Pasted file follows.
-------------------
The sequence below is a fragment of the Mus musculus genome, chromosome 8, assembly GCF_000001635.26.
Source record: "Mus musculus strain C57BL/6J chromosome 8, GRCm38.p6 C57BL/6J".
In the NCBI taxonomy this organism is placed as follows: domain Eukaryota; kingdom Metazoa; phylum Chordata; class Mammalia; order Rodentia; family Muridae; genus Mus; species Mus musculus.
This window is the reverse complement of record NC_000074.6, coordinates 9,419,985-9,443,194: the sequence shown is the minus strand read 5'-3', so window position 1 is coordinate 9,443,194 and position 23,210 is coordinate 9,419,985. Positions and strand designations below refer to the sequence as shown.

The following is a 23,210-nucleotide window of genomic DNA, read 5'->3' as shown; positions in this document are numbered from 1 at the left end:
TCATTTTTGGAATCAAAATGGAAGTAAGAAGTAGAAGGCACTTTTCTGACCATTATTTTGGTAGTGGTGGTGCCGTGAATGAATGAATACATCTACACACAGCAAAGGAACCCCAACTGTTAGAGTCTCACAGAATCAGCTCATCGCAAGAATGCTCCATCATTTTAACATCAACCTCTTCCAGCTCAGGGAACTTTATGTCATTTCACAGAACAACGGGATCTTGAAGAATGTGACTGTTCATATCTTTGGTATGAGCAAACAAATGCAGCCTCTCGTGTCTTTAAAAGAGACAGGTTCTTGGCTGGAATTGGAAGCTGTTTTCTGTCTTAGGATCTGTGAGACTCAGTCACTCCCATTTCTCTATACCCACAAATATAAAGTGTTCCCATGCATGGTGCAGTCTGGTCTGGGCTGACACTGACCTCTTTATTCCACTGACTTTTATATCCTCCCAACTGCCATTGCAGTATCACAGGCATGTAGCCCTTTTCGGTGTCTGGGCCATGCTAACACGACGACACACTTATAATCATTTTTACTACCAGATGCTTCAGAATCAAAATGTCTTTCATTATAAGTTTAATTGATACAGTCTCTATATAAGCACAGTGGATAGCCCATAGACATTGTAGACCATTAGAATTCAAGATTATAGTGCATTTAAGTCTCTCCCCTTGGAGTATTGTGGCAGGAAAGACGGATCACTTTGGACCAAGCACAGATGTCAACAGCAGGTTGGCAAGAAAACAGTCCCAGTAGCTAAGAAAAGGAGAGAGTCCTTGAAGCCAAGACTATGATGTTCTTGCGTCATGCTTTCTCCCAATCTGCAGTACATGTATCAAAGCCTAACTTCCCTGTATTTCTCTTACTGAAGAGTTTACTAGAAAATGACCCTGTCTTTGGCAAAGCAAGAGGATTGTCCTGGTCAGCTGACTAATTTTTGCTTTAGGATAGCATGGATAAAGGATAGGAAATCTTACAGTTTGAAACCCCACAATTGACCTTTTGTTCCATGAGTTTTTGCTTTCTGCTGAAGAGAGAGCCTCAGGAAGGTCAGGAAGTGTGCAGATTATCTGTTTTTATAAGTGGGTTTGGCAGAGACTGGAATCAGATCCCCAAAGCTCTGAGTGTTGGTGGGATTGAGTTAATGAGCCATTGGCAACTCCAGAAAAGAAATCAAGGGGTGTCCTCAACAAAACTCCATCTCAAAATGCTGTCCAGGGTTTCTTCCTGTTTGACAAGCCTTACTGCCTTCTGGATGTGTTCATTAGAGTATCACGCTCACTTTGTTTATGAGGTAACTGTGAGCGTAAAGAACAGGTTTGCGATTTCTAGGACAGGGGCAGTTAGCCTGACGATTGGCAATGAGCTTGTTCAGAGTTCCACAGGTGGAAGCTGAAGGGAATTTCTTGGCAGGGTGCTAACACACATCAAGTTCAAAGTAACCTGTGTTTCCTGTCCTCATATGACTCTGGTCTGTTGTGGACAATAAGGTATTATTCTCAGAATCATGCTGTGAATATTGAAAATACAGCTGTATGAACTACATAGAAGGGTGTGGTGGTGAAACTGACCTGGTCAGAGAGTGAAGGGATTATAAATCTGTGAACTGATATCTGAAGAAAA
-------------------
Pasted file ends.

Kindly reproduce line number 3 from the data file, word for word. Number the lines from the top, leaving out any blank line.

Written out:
In the NCBI taxonomy this organism is placed as follows: domain Eukaryota; kingdom Metazoa; phylum Chordata; class Mammalia; order Rodentia; family Muridae; genus Mus; species Mus musculus.